Vitamin B2 is a water-soluble vitamin also known as riboflavin. It is part of the B complex group and supports vision and skin health.
Why you may need vitamin B2
Migraines – a clinical trial found that vitamin B2 can reduce the duration and frequency of migraine attacks.
How much do you need?
Recommended Daily Intake (RDI)
Adults (over 19 years): 1.1mg (women), 1.3mg (men) daily
Pregnancy: 1.4mg daily
Breastfeeding: 1.6mg daily
Children 9-13 years: 0.9mg daily
Children 14-18 years: 1.1mg (girls), 1.3mg (boys) daily
Symptoms of deficiency
Symptoms to look out for include sore mouth and throat, swollen cracked lips (cheilosis) painful red tongue (glossitis), inflammation at the corner of the mouth (angular stomatitis), burning and itching eyes with inflamed eyelids and sensitivity to light, skin rash, low white blood cells and platelets and anemia.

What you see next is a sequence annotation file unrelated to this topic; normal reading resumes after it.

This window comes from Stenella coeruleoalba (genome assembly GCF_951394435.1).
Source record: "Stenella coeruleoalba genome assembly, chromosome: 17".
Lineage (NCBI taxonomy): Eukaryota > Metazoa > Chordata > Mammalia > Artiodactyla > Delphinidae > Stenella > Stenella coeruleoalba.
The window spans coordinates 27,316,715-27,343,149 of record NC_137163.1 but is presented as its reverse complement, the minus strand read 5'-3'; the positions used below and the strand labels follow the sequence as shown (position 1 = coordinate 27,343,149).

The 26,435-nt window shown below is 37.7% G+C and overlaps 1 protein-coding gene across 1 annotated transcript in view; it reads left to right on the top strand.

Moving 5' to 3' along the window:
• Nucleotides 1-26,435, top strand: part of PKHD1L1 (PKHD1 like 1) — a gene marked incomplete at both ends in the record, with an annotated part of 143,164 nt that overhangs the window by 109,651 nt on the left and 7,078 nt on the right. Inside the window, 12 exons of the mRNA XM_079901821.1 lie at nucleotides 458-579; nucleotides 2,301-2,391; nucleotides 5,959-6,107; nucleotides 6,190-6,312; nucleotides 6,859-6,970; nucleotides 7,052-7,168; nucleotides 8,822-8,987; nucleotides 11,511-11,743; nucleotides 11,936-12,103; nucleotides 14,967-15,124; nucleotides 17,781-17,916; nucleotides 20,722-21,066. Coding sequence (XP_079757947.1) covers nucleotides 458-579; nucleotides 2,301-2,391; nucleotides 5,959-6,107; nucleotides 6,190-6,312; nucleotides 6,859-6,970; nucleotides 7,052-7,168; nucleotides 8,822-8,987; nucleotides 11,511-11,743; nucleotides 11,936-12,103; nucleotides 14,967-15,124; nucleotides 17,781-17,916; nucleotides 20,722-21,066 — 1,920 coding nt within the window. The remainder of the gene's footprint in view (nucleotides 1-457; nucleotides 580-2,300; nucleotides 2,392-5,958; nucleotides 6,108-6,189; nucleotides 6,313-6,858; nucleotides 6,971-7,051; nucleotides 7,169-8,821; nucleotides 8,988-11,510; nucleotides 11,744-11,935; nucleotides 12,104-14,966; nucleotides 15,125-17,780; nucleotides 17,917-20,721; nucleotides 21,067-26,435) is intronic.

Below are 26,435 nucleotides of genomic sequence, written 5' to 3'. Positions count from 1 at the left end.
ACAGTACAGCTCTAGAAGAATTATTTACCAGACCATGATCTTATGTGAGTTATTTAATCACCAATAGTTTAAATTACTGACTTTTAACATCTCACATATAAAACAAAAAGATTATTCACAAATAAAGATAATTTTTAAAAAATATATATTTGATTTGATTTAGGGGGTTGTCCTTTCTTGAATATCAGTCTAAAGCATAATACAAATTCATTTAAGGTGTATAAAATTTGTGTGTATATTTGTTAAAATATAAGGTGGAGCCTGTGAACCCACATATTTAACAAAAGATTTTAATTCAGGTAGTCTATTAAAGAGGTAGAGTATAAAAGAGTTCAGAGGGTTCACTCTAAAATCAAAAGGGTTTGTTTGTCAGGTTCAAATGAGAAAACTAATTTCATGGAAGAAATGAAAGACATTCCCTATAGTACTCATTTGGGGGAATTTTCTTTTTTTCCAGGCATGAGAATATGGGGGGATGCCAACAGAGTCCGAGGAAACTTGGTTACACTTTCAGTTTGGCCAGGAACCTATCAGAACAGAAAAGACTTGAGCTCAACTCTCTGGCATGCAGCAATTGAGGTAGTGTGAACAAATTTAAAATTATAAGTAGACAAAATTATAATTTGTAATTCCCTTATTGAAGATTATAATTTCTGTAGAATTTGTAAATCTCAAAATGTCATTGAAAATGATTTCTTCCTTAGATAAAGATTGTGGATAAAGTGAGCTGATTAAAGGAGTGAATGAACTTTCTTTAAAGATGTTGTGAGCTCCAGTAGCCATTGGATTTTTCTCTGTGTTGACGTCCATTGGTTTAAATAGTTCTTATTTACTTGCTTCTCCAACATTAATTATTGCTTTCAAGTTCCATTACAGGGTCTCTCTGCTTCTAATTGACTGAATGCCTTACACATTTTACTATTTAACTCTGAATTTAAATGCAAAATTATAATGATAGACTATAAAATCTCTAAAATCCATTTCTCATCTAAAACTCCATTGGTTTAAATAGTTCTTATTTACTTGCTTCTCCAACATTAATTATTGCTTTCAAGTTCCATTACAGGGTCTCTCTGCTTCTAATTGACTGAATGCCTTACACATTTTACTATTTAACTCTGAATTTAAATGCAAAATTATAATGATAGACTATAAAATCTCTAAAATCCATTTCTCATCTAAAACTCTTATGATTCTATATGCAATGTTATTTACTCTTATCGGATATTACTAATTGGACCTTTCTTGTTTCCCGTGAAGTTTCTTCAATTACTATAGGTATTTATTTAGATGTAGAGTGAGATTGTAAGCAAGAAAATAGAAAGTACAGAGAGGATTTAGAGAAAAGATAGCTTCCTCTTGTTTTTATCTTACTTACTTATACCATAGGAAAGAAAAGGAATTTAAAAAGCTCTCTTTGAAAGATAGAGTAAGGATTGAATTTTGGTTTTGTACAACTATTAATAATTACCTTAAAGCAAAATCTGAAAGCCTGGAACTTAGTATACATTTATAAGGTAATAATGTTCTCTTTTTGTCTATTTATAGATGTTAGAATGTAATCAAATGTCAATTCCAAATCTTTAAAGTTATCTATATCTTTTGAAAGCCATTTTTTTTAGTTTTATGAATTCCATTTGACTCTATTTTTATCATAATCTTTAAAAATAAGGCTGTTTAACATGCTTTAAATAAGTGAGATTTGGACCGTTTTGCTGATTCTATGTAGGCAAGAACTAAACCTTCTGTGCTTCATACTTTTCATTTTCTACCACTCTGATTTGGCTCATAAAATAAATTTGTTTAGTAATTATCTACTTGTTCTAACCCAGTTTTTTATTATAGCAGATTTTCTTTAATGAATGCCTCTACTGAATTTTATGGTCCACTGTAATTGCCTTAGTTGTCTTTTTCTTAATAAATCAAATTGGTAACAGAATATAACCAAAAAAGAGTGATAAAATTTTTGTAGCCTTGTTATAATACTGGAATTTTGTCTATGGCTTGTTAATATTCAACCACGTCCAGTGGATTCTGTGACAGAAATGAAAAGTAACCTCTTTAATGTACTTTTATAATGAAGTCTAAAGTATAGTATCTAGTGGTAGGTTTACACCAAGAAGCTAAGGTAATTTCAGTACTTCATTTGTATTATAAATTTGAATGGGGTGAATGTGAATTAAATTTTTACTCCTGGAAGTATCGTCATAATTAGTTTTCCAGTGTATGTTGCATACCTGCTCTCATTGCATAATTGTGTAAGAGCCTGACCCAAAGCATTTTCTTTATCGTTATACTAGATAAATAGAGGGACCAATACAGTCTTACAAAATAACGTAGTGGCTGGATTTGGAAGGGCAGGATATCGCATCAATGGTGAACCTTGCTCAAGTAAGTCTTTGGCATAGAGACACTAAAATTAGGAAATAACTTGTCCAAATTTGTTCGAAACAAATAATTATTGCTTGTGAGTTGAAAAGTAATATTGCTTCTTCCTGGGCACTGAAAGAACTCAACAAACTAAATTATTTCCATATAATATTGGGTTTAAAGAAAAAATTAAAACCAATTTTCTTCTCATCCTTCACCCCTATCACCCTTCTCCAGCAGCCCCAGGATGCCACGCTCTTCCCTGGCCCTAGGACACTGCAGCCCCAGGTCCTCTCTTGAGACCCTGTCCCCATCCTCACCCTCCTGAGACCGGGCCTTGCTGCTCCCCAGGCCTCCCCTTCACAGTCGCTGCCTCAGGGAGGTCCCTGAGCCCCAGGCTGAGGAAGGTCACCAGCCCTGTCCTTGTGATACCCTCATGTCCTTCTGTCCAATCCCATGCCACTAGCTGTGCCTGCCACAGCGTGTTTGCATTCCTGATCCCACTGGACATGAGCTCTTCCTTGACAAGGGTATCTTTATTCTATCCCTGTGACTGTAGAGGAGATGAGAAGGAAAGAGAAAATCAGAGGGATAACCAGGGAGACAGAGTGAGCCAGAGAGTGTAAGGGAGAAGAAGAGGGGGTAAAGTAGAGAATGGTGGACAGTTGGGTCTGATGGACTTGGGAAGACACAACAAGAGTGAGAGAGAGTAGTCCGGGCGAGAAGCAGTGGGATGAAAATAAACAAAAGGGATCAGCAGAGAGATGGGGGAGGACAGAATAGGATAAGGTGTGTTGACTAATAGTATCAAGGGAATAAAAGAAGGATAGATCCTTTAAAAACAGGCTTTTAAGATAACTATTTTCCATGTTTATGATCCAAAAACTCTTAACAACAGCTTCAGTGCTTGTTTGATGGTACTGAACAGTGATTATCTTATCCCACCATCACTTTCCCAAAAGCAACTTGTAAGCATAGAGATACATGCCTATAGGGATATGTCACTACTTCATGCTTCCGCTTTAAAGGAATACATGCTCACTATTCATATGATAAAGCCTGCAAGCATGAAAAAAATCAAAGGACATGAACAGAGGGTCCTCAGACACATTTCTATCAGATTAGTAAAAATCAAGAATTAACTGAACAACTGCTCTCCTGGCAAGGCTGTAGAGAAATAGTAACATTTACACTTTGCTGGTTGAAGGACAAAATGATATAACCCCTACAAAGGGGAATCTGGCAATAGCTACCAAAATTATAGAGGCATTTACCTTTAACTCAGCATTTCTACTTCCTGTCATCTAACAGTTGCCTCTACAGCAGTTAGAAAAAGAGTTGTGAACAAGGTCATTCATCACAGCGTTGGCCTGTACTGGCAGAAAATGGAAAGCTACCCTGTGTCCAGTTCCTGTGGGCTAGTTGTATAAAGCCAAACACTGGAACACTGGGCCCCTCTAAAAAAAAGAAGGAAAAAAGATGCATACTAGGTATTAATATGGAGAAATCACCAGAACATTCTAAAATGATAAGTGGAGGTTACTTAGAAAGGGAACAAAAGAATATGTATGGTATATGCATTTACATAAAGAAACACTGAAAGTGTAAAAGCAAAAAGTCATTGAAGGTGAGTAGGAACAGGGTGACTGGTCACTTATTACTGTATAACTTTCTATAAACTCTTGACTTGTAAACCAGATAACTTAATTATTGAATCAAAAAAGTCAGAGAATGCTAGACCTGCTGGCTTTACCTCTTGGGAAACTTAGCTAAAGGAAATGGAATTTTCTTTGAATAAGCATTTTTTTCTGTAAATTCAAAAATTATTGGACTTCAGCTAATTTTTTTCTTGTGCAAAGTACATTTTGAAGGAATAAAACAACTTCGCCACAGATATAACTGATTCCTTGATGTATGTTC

The best dietary sources of vitamin B2 include dairy products, mushrooms, brewer’s yeast, leafy green vegetables, and whole grain cereals.
Other reasons why you may need more
A deficiency or excess of a single B vitamin may cause problems in the metabolism of other B group vitamins.
You may need more if you have an excessive intake of coffee, alcohol, tea or sugar. Cigarette smoking and stress tax the body too.
Malabsorption disorders may call for the need of extra vitamin B2 and if you are anaemic – deficiency of vitamin B2 may interfere with proper iron metabolism.
Vitamin B2 is very stable and it takes a lot to destroy it. Any process that involves heat, such as canning, dehydration, evaporation and pasteurisation does not destroy vitamin B2.
Boiling water does leach it out of the food and into the water, but it still doesn’t destroy it. You can use this water in soups, gravies etc.
However food containing vitamin B2 should be stored away from direct sunlight to avoid vitamin B2 loss.
- Toxicity of vitamin B2 is rare.
- Large doses often cause yellow discoloration of the urine.